Nestled high in the Andes at 2620 m. (8646 ft), Santafé de Bogotá is a city of contrasts. It's a city of highrise buildings standing next to colonial churches; a city of universities, theaters and shantytowns. It is a mixture of influences, Spanish and English and Indian; a city of great wealth and material well being and abject poverty. It is a city of wild traffic and calm oases reflecting a bygone day. It is a modern city with futuristic architecture, graffiti and congestion; restaurants, bookstores and street vendors peddling emeralds, thieves, beggars, street people and drug dealers wrapped around the inner core of the old city.
Santa Fé de Bogotá was founded in 1538. The name was shortened to Bogotá after independence from Spain in 1824 and was called that until recently when the original name was reinstated as Santafé de Bogotá. Until the middle of the 1900's, the city was quite provincial, the bureaucratic home of government and intellectual pursuits. The main industries were breweries, woolen textiles, and candlemaking. The residents or Bogotanos were viewed by the rest of the country as taciturn, cold and aloof. The Bogotanos saw themselves as intellectually superior to their countrymen. Despite these perceptions, the city has grown to be today an industrial and commercial center and the main offices of most coffee producing and exporting firms and flower growers.
In addition to being the capital, Bogotá is Colombia's largest economic center. Most companies in Colombia have their headquarters in Bogotá, as it is home to most foreign companies doing business in Colombia as well as Colombia's main stock market. The emerald trade is a huge business in Bogotá. In downtown Bogotá, millions of dollars in domestically produced rough and cut emeralds are bought and sold daily.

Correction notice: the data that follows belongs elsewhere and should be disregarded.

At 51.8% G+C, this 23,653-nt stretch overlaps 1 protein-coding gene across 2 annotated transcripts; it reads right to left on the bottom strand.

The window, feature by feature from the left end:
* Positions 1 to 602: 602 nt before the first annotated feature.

Bogotá is divided into zones, each with its own characteristics:
- Zona 1 Norte. This is the most modern upscale zone. The highest income bracket neighborhoods, important commercial centers, the best restaurants, shopping centers, and nightlife are in the zona rosa.
- Zona 2 Noroccidente. The city is growing out in this direction.
- Zona 3 Occidente. This western sector contains industrial areas, parks, the National University and El Dorado Airport.
- Zona 4 Sur. The industrial zones and large labor barrios are located in the south.
- Zona 5 Centro. The central sector is the city's chief and most important commercial, cultural, governmental and financial zone.
- Zona 6 Surrounding areas.
- Zona 7 Other cities.
Most of the places of interest to visitors are in the central and northern zones. The city expanded from the colonial center, thus most of the great churches are here. To the east of the city, the mountains provide a constant backdrop. The most famous peak is the Cerro de Montserrat at 3030 m. (10,000 ft) and a favorite with Bogoteños who go there for the spectacular view, the park, the bull ring, restaurants and the famous religious site. The church here with the statue of the Señor Caído Fallen Christ, is claimed to be a place of miracles. The top is accessible by climbing hundreds of stairs (not recommended,) by the cable car which runs from 9AM to 11PM daily or by the funicular which runs only on Sunday between 5:30AM and 6PM.
Check flights from your area. From this page, you can also browse hotels, rental cars, and special deals.
Getting around in the city is simplified by the naming convention of the streets. Most of the older streets are named carreras running north - south or calles running east - west and are numbered. The newer streets may be avenidas circularesortransversales. Bus transportation is excellent. Large busses, called bus, smaller busses called busetas and buseta, smaller buses and the microbus or colectivo van size, travel the city streets, while the Transmilenio modern articulated buses operates now on selected main streets, but is expected to cover the entire city in the next decade.
In addition to taxis, bicycles abound in the city. The ciclorrutas is an extensive bike path serving all points of the compass.